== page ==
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Old 07-28-2007, 02:22 AM   #1
kash
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I was reading the online book by Palmer, and he was talking about the yeast layer in the bottom of the bottle. He said that you have to be careful when you pour your home brew, not to disrupt the yeast.

So the question is, will every homebrew i make have a undrinkable portion of the bottle or is their exceptions to this?

Any experiences in this situation?



 
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Old 07-28-2007, 02:25 AM   #2
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If you bottle carbonate, you will always have that yeast layer. Sometimes, if you use a highly flocculate yeast, it will be a very tightly compacted layer and super easy to pour off. If you let any beer sit for a period of time, it'll be like that. I've "perfected" it so that I actually only "lose" about 1/4 or much less of beer/sediment.


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Old 07-28-2007, 02:27 AM   #3
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As you get better there should be a smaller layer of yeast. Mine has become a thin "film" on the bottom that does not cause too much beer to be wasted when pouring.

I did, however, brew my first beer without using a secondary, and there is A LOT of "crap" floating around!!!

I do NOT recommend NOT using a secondary...get it?
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Old 07-28-2007, 02:27 AM   #4
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Unless you filter your beer and force carbonate your bottles, you'll always get a yeast layer. The yeast that carbonates your beer eventually settles out.

You can minimize the layer somewhat by using a secondary.
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Old 07-28-2007, 02:51 AM   #5
kash
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I have the secondary.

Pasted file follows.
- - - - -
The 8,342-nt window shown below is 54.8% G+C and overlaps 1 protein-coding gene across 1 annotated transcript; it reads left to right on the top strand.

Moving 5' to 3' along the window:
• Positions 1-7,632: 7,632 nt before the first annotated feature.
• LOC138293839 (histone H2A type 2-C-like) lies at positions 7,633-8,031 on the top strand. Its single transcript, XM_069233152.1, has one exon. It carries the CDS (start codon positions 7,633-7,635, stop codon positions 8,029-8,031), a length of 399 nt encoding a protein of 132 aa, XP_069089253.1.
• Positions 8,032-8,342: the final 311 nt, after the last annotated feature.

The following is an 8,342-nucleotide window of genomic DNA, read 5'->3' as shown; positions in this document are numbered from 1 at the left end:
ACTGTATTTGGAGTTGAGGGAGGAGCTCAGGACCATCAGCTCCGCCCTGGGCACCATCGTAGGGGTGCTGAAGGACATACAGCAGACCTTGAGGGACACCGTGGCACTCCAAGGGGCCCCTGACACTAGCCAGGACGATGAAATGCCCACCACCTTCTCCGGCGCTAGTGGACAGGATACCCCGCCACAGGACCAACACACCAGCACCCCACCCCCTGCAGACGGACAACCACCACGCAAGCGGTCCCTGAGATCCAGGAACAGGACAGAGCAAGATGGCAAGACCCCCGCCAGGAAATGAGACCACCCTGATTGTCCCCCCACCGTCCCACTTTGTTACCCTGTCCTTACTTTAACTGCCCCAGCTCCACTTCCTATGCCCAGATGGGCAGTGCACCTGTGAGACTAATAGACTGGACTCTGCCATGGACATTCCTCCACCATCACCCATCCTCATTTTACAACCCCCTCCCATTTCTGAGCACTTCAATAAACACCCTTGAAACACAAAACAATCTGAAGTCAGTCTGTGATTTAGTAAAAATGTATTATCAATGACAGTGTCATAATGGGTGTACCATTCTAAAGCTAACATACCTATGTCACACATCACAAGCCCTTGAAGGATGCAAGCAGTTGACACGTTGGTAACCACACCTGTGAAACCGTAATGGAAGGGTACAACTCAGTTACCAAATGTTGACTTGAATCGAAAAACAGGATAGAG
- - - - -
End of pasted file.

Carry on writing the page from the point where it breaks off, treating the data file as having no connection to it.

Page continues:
What do major companies that sell beer in stores do to prevent the yeast layer?

 
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Old 07-28-2007, 03:01 AM   #6
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EDIT: Whoops. they filter their beer.
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Old 07-28-2007, 03:06 AM   #7
kash
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How do they filter it?

Is it possible for a homebrewer to do so?

What all would be involved in doing so?

 
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Old 07-28-2007, 03:14 AM   #8
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you could use a secondary and cold condition to minimize and you could possibly filter if you were using a keg, but to bottle, you need viable yeast in the bottle or it won't carbonate.

not all yeast is that gross. i sometimes pour the whole thing in and just let the it settle in my glass

you pretty much pour the entire beer out anyway, just pour slowly and it will stay at the bottom of the bottle and you'll still get 99% of your brew...not really a big deal
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Old 07-28-2007, 03:14 AM   #9
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Quote:
Originally Posted by kash
How do they filter it?
With something like this.


 
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Old 07-28-2007, 03:25 AM   #10
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Yeast is good for you. Personally I don' worry to much about it but as others have posted you can minimize it by a long secondary/conditioning stage, 3+ weeks in the bottle, use a good flocculating yeast and practice your pour.



 
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